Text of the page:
The use of the court system to address what is at its root a political and social problem is not only misguided, but dangerous. I have discussed in prior articles the danger implicit in using public nuisance law to effect political change.
California plaintiffs in the current climate change litigation are effectively blaming a handful of large industrial concerns for the evolution of our present-day civilization when the blame, if blame is even the appropriate term, should be collectively shared by countless other “responsible” parties. At a time when USEPA is scrubbing from its website any and all references to climate change or global warming, and discouraging its staff scientists from even publically addressing the subject, it is perhaps not surprising that communities adversely impacted by global warming are striking back against a perceived attack on established science by the federal government.
According to NASA, the “current warming trend is of particular significance because most of it is extremely likely (greater than 95 percent probability) to be the result of human activity since the mid-20th century and proceeding at a rate that is unprecedented over decades to millennia.” Since the mid-19th century, the heat-trapping nature of carbon dioxide and other gases has increased levels of greenhouse gases and caused the Earth to warm in response. Evidence of this rapid climate change may be seen in global temperature rise, warming oceans, shrinking ice sheets, glacial retreat, decreased snow cover, sea level rise, declining Arctic sea ice, intense wind and rainfall events and ocean acidification.
Despite these existential challenges, there has been a startling absence of leadership by the U.S. Congress and the present administration to grapple with, let alone recognize, the severity of these problems. Into this breach, California counties–Marin and San Mateo–and cities–Imperial Beach, San Francisco and Oakland, have filed civil lawsuits against energy companies, including Exxon, Chevron and Shell, at times collectively referred to as the “carbon majors”, seeking untold billions of dollars in damages for rising sea levels and other alleged climate impacts. According to Oakland City Attorney Barbara Parker, “Just like Big Tobacco, Big Oil knew the truth long ago….Fossil fuel companies were aware of these effects and continued to use profits at expense of residents.” Her client, the City of Oakland, is demanding that the court hold big oil companies responsible for the costs of sea walls and other infrastructure improvements necessary to protect the City from any future consequences of climate change and sea level rising.
Failure-to-warn may be a viable theory of liability in a product liability suit, but it is altogether inapplicable in the context of a climate change lawsuit. To adopt Ms. Parker’s tobacco litigation analogy, plaintiffs are apparently claiming that the adverse effects of climate change could have been avoided if, 25 years ago, placards emblazoned at on every service station island had cautioned that the continued use of fossil fuels in automobiles may one day result in rising sea levels, global temperature rise, warming oceans, shrinking ice sheets, glacial retreat, decreased snow level and dangerous hurricane activity.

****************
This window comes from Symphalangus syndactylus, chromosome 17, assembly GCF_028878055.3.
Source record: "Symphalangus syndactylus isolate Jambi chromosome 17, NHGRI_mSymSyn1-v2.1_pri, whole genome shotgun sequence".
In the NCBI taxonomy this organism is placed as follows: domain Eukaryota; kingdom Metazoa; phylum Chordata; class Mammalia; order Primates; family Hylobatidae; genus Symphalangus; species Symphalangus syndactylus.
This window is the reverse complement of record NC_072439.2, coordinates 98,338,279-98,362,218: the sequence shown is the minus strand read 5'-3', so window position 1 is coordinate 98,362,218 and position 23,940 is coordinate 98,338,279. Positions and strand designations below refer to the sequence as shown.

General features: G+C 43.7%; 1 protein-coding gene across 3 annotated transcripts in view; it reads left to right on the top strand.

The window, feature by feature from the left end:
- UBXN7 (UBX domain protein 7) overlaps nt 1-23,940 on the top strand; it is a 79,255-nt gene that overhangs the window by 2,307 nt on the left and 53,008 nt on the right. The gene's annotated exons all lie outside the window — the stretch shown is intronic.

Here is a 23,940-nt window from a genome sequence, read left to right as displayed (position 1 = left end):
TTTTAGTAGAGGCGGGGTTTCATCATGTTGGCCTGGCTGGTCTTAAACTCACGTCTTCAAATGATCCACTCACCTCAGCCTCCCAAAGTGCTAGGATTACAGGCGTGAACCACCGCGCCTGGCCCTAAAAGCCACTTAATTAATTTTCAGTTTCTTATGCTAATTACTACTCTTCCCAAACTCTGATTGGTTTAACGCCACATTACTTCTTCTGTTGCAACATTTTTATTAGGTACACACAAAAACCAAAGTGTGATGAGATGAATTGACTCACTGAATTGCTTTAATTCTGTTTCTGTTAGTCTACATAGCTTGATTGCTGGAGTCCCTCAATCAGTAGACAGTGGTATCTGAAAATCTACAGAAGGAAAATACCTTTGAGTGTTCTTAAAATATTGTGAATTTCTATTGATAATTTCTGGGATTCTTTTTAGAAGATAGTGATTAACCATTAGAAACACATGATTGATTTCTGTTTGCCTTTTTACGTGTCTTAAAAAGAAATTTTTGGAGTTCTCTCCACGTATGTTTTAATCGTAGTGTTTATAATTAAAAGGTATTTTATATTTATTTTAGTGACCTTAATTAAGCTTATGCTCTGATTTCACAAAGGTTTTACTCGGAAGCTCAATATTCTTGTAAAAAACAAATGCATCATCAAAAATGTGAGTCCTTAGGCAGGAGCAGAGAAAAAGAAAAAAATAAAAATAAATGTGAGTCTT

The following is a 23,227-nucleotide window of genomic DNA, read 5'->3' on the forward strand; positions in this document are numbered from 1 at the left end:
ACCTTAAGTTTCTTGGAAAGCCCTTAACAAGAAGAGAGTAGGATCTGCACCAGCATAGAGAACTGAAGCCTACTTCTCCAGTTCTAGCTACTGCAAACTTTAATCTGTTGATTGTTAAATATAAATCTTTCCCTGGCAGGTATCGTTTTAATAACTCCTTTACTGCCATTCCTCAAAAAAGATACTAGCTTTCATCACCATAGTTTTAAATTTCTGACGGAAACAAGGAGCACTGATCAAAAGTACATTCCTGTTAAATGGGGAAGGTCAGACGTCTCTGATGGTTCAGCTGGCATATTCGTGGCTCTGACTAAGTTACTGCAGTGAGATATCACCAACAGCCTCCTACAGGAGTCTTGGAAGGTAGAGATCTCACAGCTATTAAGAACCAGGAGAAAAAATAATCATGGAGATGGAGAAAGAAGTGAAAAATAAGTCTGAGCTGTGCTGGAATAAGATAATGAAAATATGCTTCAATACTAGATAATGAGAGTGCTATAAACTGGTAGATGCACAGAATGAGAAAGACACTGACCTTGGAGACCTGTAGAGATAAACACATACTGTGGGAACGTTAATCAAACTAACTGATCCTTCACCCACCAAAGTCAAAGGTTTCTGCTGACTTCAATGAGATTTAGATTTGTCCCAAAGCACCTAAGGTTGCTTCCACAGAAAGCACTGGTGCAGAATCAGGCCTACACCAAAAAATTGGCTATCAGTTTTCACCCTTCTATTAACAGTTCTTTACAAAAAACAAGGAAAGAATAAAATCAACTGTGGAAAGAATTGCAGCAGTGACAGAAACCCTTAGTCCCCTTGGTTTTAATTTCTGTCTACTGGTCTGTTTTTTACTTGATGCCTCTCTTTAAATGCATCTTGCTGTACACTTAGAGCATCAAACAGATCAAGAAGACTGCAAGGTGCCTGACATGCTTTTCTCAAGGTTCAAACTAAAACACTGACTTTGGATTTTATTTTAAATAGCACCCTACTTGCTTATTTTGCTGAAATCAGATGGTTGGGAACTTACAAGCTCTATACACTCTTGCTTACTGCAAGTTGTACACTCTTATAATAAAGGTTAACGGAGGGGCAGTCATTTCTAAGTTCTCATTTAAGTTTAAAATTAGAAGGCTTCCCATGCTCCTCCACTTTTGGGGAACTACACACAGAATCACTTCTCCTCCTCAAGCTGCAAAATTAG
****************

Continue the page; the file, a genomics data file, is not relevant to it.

Assuming arguendo that consumers had been cautioned 25 or 30 years ago that their continued use of gasoline to power their automobiles and petroleum products to heat their homes and offices could contribute to rising sea levels, there was not at that any practical alternative. There was no nicotine patch available to wean Americans from their “addiction” to the use of products that generate greenhouse gases.
Whether oil companies should be faulted for a lack of transparency on climate change is a fair topic for debate. However, oil companies’ alleged failure to warn about climate change should have no bearing whatsoever on their legal responsibility for the remediation of coastal infrastructure across the United States. This is not tort litigation. It is a perversion of tort law concepts to argue that a group of large companies should be singled out and required to make reparations for developments, for better or worse, that have come to define the present state of our civil society.
Arguably, any lack of disclosure about climate change by the carbon majors has not slowed the international scientific consensus that has steadily evolved over the past two decades. In 2007, the U.S. Supreme Court recognized in Massachusetts v. EPA, 549 U.S. 497, that there existed a scientific consensus concerning the causal link between greenhouse gas emissions and global warming. The central problem has always been a failure of backbone or foresight (or both) on the part of our lawmakers, not industry’s failure to “own up.” Global warming has never been about whether there needs to be a global “warning”. Climate change represented “An Inconvenient Truth” long before Al Gore’s award-winning documentary film opened in 2006. It was “inconvenient” because many people were aware of the seriousness of the problems associated with mankind’s outsized carbon footprint, but just not willing to do anything about so daunting a problem.
If these climate change cases were ever to progress to a damages assessment phase at trial, the endgame would be stark and disturbing. The courtroom would resemble a war crimes tribunal more than a traditional court of law. Plaintiff lawyers would undoubtedly show the jury photographs of the utter desolation and human suffering caused by catastrophic tsunami, hurricanes and other natural disasters allegedly attributable to the defendant corporations. Arguing that the defendants’ conduct had caused thousands of deaths and left tens of thousands of more homeless, the plaintiff lawyer would seek trillions of dollars in compensatory and punitive damages. The courts should not permit these cases to go forward.